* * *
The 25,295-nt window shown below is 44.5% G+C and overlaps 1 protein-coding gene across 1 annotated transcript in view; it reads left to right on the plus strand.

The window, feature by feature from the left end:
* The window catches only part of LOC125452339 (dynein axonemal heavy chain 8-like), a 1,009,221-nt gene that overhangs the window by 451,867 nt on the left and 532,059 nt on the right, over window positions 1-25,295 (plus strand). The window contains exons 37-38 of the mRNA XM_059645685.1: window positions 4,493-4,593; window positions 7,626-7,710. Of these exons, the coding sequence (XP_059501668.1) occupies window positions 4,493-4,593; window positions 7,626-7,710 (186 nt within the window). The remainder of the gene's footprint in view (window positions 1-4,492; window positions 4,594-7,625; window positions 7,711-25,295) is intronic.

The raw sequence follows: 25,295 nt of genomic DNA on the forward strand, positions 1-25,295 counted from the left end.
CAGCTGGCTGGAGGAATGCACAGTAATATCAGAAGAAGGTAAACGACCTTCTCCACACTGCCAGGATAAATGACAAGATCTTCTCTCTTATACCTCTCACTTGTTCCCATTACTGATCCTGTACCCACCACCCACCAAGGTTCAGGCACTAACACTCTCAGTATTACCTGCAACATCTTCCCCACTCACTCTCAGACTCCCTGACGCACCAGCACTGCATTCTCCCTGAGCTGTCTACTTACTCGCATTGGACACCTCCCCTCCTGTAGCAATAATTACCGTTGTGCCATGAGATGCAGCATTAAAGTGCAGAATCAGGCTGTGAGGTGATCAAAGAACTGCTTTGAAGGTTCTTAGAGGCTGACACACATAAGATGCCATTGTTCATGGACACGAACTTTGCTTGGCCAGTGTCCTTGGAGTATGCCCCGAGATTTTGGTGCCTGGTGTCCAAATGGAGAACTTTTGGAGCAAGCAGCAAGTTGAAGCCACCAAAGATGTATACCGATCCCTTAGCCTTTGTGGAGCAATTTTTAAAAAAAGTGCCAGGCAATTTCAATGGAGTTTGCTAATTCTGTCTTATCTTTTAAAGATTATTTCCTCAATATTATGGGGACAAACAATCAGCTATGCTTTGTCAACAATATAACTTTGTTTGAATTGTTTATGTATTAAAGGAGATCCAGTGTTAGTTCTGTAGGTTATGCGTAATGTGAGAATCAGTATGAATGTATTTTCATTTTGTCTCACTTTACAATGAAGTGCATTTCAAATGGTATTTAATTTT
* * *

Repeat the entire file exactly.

The 25,295-nt window shown below is 44.5% G+C and overlaps 1 protein-coding gene across 1 annotated transcript in view; it reads left to right on the plus strand.

The window, feature by feature from the left end:
* The window catches only part of LOC125452339 (dynein axonemal heavy chain 8-like), a 1,009,221-nt gene that overhangs the window by 451,867 nt on the left and 532,059 nt on the right, over window positions 1-25,295 (plus strand). The window contains exons 37-38 of the mRNA XM_059645685.1: window positions 4,493-4,593; window positions 7,626-7,710. Of these exons, the coding sequence (XP_059501668.1) occupies window positions 4,493-4,593; window positions 7,626-7,710 (186 nt within the window). The remainder of the gene's footprint in view (window positions 1-4,492; window positions 4,594-7,625; window positions 7,711-25,295) is intronic.

The raw sequence follows: 25,295 nt of genomic DNA on the forward strand, positions 1-25,295 counted from the left end.
CAGCTGGCTGGAGGAATGCACAGTAATATCAGAAGAAGGTAAACGACCTTCTCCACACTGCCAGGATAAATGACAAGATCTTCTCTCTTATACCTCTCACTTGTTCCCATTACTGATCCTGTACCCACCACCCACCAAGGTTCAGGCACTAACACTCTCAGTATTACCTGCAACATCTTCCCCACTCACTCTCAGACTCCCTGACGCACCAGCACTGCATTCTCCCTGAGCTGTCTACTTACTCGCATTGGACACCTCCCCTCCTGTAGCAATAATTACCGTTGTGCCATGAGATGCAGCATTAAAGTGCAGAATCAGGCTGTGAGGTGATCAAAGAACTGCTTTGAAGGTTCTTAGAGGCTGACACACATAAGATGCCATTGTTCATGGACACGAACTTTGCTTGGCCAGTGTCCTTGGAGTATGCCCCGAGATTTTGGTGCCTGGTGTCCAAATGGAGAACTTTTGGAGCAAGCAGCAAGTTGAAGCCACCAAAGATGTATACCGATCCCTTAGCCTTTGTGGAGCAATTTTTAAAAAAAGTGCCAGGCAATTTCAATGGAGTTTGCTAATTCTGTCTTATCTTTTAAAGATTATTTCCTCAATATTATGGGGACAAACAATCAGCTATGCTTTGTCAACAATATAACTTTGTTTGAATTGTTTATGTATTAAAGGAGATCCAGTGTTAGTTCTGTAGGTTATGCGTAATGTGAGAATCAGTATGAATGTATTTTCATTTTGTCTCACTTTACAATGAAGTGCATTTCAAATGGTATTTAATTTT